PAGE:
23
   

Should you have to take a drug test to get TANF?

 
 
BillRM
 
  2  
Reply Thu 27 Oct, 2011 05:51 am
@OmSigDAVID,
Quote:
1) I 'm too lazy for that.
2) I don 't care enuf.


Then why did you ask?
NotreDame05
 
  -1  
Reply Thu 27 Oct, 2011 06:45 am
@BillRM,
BillRM wrote:

Given that this population had a lower proven drug use rate then the general public other then aiding the drug testing companies what the point?

But I would go along with it if all those lawmakers who are cashing in state checks would also needed to be tested.


I think the goal of the program is to ensure free taxpayers' dollars are not subsidizing any individual welfare recipient's drug use.

I might also add comparing a lawmaker to a welfare recipient is comparing apples to oranges. In the case of welfare recipients they are essentially receiving, practically for free, money from the government at or near the beginning of each month. This is different from a lawmaker laboring for and in exchange of a paycheck.
ehBeth
 
  1  
Reply Thu 27 Oct, 2011 07:01 am
@NotreDame05,
NotreDame05 wrote:
This is different from a lawmaker laboring for and in exchange of a paycheck.


hahahahahahahahahahahahahaha
0 Replies
 
BillRM
 
  3  
Reply Thu 27 Oct, 2011 07:23 am
@NotreDame05,
Quote:
might also add comparing a lawmaker to a welfare recipient is comparing apples to oranges. In the case of welfare recipients they are essentially receiving, practically for free, money from the government at or near the beginning of each month. This is different from a lawmaker laboring for and in exchange of a paycheck.


Right and the billionaire sport team owner being handed 5oo millions dollars?

Beside that the Florida governor also wished to had lower level state employees tested.
NotreDame05
 
  -1  
Reply Thu 27 Oct, 2011 07:34 am
@BillRM,
BillRM wrote:

Quote:
might also add comparing a lawmaker to a welfare recipient is comparing apples to oranges. In the case of welfare recipients they are essentially receiving, practically for free, money from the government at or near the beginning of each month. This is different from a lawmaker laboring for and in exchange of a paycheck.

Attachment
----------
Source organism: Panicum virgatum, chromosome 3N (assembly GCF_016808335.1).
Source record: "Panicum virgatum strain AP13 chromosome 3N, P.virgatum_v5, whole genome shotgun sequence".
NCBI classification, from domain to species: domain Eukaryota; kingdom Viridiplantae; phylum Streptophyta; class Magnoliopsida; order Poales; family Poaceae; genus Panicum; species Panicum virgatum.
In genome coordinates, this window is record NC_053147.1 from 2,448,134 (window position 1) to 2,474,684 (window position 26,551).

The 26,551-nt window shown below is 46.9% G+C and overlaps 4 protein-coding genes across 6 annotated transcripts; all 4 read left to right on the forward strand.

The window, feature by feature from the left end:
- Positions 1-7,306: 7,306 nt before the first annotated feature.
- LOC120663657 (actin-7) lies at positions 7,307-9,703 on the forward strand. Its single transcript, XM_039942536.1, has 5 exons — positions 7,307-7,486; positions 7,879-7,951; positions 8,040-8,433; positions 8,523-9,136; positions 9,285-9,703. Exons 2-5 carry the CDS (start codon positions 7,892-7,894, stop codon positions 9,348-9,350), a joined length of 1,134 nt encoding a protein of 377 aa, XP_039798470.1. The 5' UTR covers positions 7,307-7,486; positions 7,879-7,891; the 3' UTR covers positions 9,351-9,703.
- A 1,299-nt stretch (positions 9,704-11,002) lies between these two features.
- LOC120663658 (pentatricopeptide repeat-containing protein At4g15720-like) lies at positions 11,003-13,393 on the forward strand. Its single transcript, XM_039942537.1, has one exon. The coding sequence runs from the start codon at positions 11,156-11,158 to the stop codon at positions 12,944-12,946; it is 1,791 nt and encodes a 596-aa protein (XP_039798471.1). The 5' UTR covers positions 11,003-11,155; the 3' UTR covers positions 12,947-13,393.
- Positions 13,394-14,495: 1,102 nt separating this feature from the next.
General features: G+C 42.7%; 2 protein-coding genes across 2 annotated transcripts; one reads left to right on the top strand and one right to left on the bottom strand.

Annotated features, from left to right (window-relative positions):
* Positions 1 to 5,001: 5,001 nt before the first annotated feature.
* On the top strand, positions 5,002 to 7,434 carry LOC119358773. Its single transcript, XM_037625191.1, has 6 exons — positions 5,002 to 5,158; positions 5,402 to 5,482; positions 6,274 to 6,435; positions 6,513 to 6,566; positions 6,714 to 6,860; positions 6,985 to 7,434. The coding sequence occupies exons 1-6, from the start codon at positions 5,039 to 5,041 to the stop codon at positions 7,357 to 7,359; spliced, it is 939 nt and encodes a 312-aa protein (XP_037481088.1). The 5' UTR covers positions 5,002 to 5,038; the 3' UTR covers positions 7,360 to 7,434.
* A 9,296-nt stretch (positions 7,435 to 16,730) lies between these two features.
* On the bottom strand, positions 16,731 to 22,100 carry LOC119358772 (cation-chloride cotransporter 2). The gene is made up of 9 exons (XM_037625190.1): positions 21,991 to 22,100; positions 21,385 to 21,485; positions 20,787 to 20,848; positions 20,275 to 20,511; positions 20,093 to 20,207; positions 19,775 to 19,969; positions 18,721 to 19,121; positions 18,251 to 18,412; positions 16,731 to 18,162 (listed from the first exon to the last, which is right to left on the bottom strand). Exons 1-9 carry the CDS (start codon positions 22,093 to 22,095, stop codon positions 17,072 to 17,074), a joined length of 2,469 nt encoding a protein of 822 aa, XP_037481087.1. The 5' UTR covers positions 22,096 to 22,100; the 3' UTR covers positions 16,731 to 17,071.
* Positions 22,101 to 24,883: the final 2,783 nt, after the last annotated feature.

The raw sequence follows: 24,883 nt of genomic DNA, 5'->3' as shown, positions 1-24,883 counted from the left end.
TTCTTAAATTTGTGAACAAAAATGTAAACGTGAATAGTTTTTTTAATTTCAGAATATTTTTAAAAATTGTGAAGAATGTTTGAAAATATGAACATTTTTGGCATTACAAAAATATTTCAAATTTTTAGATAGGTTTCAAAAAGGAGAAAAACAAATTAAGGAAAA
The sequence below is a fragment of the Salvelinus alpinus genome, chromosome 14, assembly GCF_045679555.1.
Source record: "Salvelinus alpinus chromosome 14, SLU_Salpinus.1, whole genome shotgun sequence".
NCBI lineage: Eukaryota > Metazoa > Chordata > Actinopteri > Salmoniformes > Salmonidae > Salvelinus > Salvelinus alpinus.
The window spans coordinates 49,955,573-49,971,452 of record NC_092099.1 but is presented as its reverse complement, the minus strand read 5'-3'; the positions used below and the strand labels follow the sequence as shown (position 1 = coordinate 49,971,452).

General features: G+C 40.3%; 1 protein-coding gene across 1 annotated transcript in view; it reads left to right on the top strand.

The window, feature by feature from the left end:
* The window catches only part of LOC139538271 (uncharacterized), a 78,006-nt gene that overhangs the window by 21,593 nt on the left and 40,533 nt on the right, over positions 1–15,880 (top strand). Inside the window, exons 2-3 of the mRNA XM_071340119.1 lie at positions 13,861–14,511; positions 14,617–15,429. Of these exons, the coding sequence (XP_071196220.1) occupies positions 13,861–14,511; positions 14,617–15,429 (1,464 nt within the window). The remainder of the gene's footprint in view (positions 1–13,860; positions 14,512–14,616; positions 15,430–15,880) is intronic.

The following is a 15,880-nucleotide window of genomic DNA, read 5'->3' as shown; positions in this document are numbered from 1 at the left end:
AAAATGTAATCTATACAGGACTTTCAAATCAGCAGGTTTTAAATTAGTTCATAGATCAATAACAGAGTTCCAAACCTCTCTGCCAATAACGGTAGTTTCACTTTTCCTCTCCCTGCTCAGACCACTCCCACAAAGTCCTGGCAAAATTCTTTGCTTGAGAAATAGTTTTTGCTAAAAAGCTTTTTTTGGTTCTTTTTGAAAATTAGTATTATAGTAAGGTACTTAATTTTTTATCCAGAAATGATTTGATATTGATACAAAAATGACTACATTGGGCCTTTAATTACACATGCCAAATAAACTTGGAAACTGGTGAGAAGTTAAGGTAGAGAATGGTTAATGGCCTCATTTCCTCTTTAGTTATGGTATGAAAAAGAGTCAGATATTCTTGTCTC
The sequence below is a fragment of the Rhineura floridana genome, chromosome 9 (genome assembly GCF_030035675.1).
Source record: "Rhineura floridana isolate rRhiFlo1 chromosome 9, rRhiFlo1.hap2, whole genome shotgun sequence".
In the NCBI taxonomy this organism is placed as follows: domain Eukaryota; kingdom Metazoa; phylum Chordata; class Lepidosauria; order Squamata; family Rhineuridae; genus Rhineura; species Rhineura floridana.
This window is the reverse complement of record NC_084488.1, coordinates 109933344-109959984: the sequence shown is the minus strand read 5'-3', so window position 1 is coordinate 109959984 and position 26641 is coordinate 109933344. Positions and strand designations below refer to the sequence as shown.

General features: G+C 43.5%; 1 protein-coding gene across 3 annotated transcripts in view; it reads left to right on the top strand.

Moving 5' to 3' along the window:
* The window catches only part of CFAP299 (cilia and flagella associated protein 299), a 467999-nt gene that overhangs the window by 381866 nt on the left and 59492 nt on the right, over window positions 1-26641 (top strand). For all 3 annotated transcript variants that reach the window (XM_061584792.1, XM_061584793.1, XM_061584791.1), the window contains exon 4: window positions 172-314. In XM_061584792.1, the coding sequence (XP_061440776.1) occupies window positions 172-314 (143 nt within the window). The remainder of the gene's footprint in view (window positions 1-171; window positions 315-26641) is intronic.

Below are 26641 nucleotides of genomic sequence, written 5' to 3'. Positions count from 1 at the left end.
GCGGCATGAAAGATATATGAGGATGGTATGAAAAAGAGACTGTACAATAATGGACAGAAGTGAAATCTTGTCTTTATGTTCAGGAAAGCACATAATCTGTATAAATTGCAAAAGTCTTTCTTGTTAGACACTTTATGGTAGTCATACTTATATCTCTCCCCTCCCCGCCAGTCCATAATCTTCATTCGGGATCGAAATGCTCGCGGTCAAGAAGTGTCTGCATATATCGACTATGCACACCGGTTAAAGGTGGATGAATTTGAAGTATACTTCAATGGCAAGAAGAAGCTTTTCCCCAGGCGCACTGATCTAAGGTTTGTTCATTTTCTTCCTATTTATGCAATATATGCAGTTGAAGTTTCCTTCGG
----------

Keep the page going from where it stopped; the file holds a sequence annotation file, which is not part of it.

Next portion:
Right and the billionaire sport team owner being handed 5oo millions dollars?

Beside that the Florida governor also wished to had lower level state employees tested.


Was the money given directly to the owners to be used solely and exclusively at their discretion, like welfare recipients?
BillRM
 
  3  
Reply Thu 27 Oct, 2011 07:48 am
@NotreDame05,
The money was not lock down to any large degree and other sport teams owners in the area had promised to provide other benefits if given the funding and had a history of not carrying out those promises.

He surely could had used millions for drugs if he had wish to do so.

This is only being anti-poor as there is no indication including past large scale samplings that the poor are any more likely to be drug users then anyone else in society.
OmSigDAVID
 
  0  
Reply Thu 27 Oct, 2011 08:11 am
@BillRM,
DAVID wrote:
1) I 'm too lazy for that.
2) I don 't care enuf.
BillRM wrote:
Then why did you ask?
1) My question was:
"Which sport team owner
was given $5OO,OOO,OOO of taxpayers' funds??"
U have ALREADY answered that
and u directed me to look up "the details"; I don 't wanna,
because my torpor is exceeded only by my languor and my lack of interest therein.

2) I 'm NOT too lazy to converse with u and others on A2K. I enjoy that.
We r only making conversation; I don 't wanna make a research project out of it, Professor Bill. My school days r behind me.
U shoud stop assigning homework.





David
0 Replies
 
tsarstepan
 
  1  
Reply Thu 27 Oct, 2011 08:18 am
@OmSigDAVID,
OmSigDAVID wrote:

Maybe thay r concerned that the recipients
will apply the taxpayer's funds to recreational drugs, instead of necessities.


David

I have ambiguous feelings towards this drug test. Mostly, I don't see anything wrong with it (if the test doesn't impinge on the person's time: ex. taking the person away from his or her job in order to take the drug test AKA lost wages and also upsetting the employer with the lost work hours; and if the person being tested doesn't have to pay for any money for said drug test and that includes transportation towards the clinic where the drug test is done).

That said, I'm pretty certain no one (sizable and noticeable amount of persons) could really expect the recipients could get illicit drugs with the social services funds (tax payers money).